Disadvantages of IP telephony

Here, the shortcomings of IP telephony are compared with the conventional (analog) telephone. In this case, it is not only about asterisk, but about any IP telephony systems: both paid and free. Advantages of IP telephony, see here.

  • The expensive equipment (usually not the PBX itself, although some digital / software PBXs are very, very expensive).
  • For IP PBX you need a computer (it can be part of the PBX, but it’s still a computer), which means that there may be disk failures, and other components.
  • As a rule, the complexity (and correspondingly, high cost) of the initial setting.
  • In any case (and if the PBX is connected to the Internet, it increases many times) there is a risk of hacking the PBX, in this case, the amount of payment for telephony can be tens and hundreds of thousands of dollars (and this is no exaggeration).
  • As a rule, the complexity of supporting telephony (adding subscribers, changing/adding telephony operators, etc.), which requires the availability of a qualified specialist (any telephone operator/computer technician will not be suitable here).
  • With the individual configuration of the configuration (which is the rule), PBX programming is required, as a result (like any program) there may be malfunctions, errors, etc., which may cause “wrong” calls (and other problems), which at best The case creates confusion, and at worst can spoil the company image and/or lead to additional expenses for telephony.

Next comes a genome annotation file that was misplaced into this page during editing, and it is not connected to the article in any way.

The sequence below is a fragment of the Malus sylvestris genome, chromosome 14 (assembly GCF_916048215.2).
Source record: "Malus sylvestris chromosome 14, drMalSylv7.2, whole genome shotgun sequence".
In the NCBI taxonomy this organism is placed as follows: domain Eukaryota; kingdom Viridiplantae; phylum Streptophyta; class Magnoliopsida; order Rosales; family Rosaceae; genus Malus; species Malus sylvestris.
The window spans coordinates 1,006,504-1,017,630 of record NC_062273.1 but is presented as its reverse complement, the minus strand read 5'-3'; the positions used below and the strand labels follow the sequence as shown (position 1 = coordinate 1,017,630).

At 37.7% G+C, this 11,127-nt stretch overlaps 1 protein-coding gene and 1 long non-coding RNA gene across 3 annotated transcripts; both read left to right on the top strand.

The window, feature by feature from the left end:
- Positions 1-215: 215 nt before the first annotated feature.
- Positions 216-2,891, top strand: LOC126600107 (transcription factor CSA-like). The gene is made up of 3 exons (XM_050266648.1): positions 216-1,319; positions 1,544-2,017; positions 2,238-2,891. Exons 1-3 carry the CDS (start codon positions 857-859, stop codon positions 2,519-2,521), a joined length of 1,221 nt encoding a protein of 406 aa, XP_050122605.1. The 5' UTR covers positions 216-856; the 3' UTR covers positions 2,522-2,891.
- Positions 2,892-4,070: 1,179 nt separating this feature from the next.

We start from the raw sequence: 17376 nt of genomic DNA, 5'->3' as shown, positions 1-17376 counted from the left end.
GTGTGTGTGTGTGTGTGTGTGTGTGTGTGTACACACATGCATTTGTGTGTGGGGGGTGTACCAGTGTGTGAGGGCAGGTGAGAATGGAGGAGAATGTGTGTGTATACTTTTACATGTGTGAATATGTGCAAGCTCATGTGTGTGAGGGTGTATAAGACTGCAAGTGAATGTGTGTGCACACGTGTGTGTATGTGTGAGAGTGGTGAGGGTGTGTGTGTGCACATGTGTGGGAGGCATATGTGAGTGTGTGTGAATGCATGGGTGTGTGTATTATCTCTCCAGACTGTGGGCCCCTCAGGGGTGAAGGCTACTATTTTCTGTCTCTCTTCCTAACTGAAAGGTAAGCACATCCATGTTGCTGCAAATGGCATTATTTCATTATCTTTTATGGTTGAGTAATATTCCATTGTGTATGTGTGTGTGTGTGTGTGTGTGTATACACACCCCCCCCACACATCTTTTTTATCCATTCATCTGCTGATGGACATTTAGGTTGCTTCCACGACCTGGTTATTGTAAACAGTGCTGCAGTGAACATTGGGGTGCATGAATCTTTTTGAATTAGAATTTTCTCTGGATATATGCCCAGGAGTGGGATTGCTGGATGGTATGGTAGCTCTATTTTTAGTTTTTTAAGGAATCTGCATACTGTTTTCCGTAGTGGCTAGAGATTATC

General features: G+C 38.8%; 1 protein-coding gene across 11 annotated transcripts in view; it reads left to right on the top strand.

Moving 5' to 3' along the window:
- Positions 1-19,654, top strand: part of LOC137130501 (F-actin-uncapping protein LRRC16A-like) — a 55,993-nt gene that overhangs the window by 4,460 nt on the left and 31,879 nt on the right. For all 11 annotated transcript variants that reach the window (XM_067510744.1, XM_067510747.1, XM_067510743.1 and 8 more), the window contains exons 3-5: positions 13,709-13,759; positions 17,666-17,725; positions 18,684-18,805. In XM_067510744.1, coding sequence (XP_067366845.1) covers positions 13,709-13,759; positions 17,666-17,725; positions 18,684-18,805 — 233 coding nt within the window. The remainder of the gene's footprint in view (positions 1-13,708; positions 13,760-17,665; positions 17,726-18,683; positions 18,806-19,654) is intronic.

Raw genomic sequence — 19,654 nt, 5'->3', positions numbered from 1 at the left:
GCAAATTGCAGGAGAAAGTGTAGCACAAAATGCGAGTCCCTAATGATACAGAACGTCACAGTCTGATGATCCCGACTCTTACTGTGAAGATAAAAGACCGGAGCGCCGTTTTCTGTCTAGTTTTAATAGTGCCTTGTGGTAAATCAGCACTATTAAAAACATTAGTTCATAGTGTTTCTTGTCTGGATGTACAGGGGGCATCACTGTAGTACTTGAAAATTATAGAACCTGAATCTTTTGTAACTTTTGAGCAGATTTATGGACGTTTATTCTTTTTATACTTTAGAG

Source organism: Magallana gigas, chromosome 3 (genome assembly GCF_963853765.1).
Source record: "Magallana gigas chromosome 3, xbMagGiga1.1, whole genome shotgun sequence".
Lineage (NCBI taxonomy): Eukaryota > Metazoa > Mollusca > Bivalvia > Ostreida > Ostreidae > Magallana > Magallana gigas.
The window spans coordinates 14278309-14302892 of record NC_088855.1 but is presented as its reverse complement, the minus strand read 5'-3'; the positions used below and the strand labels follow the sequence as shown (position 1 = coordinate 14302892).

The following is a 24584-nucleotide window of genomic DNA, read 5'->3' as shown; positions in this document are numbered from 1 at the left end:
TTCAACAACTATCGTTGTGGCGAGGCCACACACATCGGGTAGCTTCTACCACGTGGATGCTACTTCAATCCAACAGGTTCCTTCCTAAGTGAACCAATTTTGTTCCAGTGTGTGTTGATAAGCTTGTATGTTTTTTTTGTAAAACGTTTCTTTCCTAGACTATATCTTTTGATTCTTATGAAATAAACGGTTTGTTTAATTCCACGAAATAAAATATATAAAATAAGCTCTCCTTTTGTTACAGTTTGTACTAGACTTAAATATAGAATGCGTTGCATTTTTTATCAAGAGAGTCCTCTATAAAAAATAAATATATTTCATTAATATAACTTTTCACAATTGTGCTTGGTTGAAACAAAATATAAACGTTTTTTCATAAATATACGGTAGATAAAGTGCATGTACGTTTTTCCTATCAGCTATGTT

• The presence of many features in a digital PBX, many of which are included by default, is not always good. For example, PBX can record conversations, as well as listen to any telephone conversations in real time (and much more). Employees who know how to use these options, in theory, can use them (unless you provide additional protection or disable such PBX capabilities).
  • For telephone communication, a local computer network (and the Internet, when connected to SIP providers) is used, so connection breaks, poor sound quality, etc. are possible. With a high network load and/or a slow/busy Internet connection.
  • As with analog telephony, glitches of VoIP equipment (both IP-phones, VoIP / gsm gateways, adapters, etc.) are possible, but since VoIP equipment is more complicated, the risk of its breakage is higher.
  • Faxes. Although some [managers] are trying to assure that faxes are transmitted better over IP telephony than analog telephony, this is not the case. In an ideal situation, IP faxes are transmitted as well as an analog. Any optimization/compression of telephone traffic leads to a deterioration or even complete impossibility of sending faxes.
  • Since a computer network is used for telephone communication, it is possible (as well as intercepting passwords) to overhear telephone conversations (regardless of the PBX settings), “peep” at which numbers call subscribers, etc.
  • Finally, in fact, IP telephony is not always the cheapest solution. In some cases (for example, for mobile calls within Russia within the same operator’s network), the call price may be lower than via IP telephony (the cost of the call can be even zero, depending on the tariff and operator). So in each case, it is necessary to make an individual decision about the use of IP telephony.